What do you think made it “our scene” back in 2001-2005? This was kind of just before social media really invaded our lives. What joined everything together? Was it NME magazine? Word of mouth? Or just knowing the right club nights to be at.

I’m marking the end of the scene as 2008, when Nambucca burned down and a lot of transitions happened, from small venues closing to the smoking ban.

A lot of being in the scene really was knowing where to be. It felt like we were all living it every single day. A week would revolve around what nights you would go to, and the times you had to be there.

I have some photos I love of cell phones and bulky cameras. We had just enough to start doing increasingly cool stuff with planning nights and sharing snaps on myspace… but our experiences changed drastically once we started living so much on social media. (and not all for the bad–it’s a mixed bag)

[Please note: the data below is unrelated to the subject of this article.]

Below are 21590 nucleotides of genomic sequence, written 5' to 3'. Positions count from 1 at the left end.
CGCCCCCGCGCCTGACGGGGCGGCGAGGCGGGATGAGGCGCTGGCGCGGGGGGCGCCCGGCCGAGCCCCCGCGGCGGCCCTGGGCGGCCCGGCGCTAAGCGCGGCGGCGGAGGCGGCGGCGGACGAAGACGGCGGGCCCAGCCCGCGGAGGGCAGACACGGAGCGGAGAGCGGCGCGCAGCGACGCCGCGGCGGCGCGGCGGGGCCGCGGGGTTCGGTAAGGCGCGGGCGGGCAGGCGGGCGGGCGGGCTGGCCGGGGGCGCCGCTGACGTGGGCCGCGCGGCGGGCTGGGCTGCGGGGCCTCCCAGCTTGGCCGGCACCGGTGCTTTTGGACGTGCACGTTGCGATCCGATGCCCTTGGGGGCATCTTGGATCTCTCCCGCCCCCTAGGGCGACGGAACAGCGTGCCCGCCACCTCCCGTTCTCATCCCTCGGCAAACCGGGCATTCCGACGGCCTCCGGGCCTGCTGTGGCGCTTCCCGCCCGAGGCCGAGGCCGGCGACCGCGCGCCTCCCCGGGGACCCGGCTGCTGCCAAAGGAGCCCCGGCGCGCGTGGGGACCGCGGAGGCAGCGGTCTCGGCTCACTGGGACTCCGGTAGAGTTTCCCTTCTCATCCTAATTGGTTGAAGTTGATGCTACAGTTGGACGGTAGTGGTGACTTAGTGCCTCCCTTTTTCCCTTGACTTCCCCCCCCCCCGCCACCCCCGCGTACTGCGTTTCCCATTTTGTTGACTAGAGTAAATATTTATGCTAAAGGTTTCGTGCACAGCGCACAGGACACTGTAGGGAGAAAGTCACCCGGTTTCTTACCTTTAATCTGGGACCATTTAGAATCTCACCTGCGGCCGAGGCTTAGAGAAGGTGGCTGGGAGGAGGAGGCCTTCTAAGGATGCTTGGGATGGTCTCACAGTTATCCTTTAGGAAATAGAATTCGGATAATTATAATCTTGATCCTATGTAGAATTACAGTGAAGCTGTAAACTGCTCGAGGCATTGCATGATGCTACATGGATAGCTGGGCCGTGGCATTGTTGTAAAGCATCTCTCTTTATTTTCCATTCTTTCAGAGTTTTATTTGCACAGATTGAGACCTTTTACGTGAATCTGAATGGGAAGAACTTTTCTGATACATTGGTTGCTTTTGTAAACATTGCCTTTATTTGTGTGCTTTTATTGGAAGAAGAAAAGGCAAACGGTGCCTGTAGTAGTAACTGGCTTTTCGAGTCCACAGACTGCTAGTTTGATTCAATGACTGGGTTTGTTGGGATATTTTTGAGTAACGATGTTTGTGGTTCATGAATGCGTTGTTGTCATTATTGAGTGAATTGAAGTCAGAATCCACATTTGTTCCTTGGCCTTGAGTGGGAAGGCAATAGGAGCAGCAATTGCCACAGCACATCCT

I noticed that The Libertines have mentioned your show, and your book contains a few images of them. What were those early Libertines and Babyshambles shows like as a photographer?

I was actually at college in Watford during those early days, and I arrived on the scene just after the Libertines disbanded.

But something that was really special was that I started to really develop as a photographer right at the same time that I became part of that scene. What that meant for me was that many of the artists and promoters (and all the people who make things happen behind the scenes) thought of me as a friend. I learned how to balance photography with comfort and being present, which meant that I sometimes caught some really special or intimate moments, either backstage or sometimes jammed in a corner of the stage, looking for that drummer’s eye view.

A big part of your book is focusing on the people at live shows, and not just the bands – have you noticed any changes in audiences over the years?